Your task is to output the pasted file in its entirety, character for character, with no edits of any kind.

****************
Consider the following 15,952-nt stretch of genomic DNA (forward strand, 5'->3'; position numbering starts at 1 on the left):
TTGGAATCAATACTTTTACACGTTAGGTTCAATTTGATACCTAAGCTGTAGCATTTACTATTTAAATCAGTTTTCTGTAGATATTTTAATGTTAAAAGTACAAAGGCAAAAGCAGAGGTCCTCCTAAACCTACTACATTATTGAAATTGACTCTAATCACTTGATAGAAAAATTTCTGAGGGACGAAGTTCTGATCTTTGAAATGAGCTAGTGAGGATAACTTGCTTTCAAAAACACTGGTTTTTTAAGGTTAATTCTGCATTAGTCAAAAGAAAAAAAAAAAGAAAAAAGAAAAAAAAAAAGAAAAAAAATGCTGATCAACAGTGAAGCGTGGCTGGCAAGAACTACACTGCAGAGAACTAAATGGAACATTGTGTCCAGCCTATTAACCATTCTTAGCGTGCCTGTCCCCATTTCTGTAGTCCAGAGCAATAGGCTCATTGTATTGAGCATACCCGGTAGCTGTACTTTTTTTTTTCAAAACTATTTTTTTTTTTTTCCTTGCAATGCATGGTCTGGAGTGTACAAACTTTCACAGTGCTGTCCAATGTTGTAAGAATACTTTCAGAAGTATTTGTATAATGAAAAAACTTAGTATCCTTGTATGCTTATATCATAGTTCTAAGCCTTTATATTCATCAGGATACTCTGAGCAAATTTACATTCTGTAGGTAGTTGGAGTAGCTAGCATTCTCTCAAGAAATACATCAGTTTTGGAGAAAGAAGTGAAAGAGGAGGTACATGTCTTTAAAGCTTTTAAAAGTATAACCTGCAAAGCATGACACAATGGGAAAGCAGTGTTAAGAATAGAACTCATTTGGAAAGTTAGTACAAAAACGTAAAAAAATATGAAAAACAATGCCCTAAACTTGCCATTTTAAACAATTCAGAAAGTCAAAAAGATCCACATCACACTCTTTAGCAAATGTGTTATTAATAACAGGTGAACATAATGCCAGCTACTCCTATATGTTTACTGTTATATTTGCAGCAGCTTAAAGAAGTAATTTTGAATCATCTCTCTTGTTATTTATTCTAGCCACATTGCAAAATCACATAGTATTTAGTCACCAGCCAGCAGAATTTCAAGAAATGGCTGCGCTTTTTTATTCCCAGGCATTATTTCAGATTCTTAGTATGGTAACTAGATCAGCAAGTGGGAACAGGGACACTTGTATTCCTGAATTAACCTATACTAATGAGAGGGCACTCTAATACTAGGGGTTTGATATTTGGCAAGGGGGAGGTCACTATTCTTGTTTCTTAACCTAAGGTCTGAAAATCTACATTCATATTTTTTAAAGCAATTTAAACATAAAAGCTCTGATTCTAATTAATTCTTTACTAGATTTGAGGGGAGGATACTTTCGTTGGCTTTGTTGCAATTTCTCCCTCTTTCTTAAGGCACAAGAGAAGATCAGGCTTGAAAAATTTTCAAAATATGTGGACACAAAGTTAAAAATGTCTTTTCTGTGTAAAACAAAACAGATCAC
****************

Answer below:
Consider the following 15,952-nt stretch of genomic DNA (forward strand, 5'->3'; position numbering starts at 1 on the left):
TTGGAATCAATACTTTTACACGTTAGGTTCAATTTGATACCTAAGCTGTAGCATTTACTATTTAAATCAGTTTTCTGTAGATATTTTAATGTTAAAAGTACAAAGGCAAAAGCAGAGGTCCTCCTAAACCTACTACATTATTGAAATTGACTCTAATCACTTGATAGAAAAATTTCTGAGGGACGAAGTTCTGATCTTTGAAATGAGCTAGTGAGGATAACTTGCTTTCAAAAACACTGGTTTTTTAAGGTTAATTCTGCATTAGTCAAAAGAAAAAAAAAAAGAAAAAAGAAAAAAAAAAAGAAAAAAAATGCTGATCAACAGTGAAGCGTGGCTGGCAAGAACTACACTGCAGAGAACTAAATGGAACATTGTGTCCAGCCTATTAACCATTCTTAGCGTGCCTGTCCCCATTTCTGTAGTCCAGAGCAATAGGCTCATTGTATTGAGCATACCCGGTAGCTGTACTTTTTTTTTTCAAAACTATTTTTTTTTTTTTCCTTGCAATGCATGGTCTGGAGTGTACAAACTTTCACAGTGCTGTCCAATGTTGTAAGAATACTTTCAGAAGTATTTGTATAATGAAAAAACTTAGTATCCTTGTATGCTTATATCATAGTTCTAAGCCTTTATATTCATCAGGATACTCTGAGCAAATTTACATTCTGTAGGTAGTTGGAGTAGCTAGCATTCTCTCAAGAAATACATCAGTTTTGGAGAAAGAAGTGAAAGAGGAGGTACATGTCTTTAAAGCTTTTAAAAGTATAACCTGCAAAGCATGACACAATGGGAAAGCAGTGTTAAGAATAGAACTCATTTGGAAAGTTAGTACAAAAACGTAAAAAAATATGAAAAACAATGCCCTAAACTTGCCATTTTAAACAATTCAGAAAGTCAAAAAGATCCACATCACACTCTTTAGCAAATGTGTTATTAATAACAGGTGAACATAATGCCAGCTACTCCTATATGTTTACTGTTATATTTGCAGCAGCTTAAAGAAGTAATTTTGAATCATCTCTCTTGTTATTTATTCTAGCCACATTGCAAAATCACATAGTATTTAGTCACCAGCCAGCAGAATTTCAAGAAATGGCTGCGCTTTTTTATTCCCAGGCATTATTTCAGATTCTTAGTATGGTAACTAGATCAGCAAGTGGGAACAGGGACACTTGTATTCCTGAATTAACCTATACTAATGAGAGGGCACTCTAATACTAGGGGTTTGATATTTGGCAAGGGGGAGGTCACTATTCTTGTTTCTTAACCTAAGGTCTGAAAATCTACATTCATATTTTTTAAAGCAATTTAAACATAAAAGCTCTGATTCTAATTAATTCTTTACTAGATTTGAGGGGAGGATACTTTCGTTGGCTTTGTTGCAATTTCTCCCTCTTTCTTAAGGCACAAGAGAAGATCAGGCTTGAAAAATTTTCAAAATATGTGGACACAAAGTTAAAAATGTCTTTTCTGTGTAAAACAAAACAGATCAC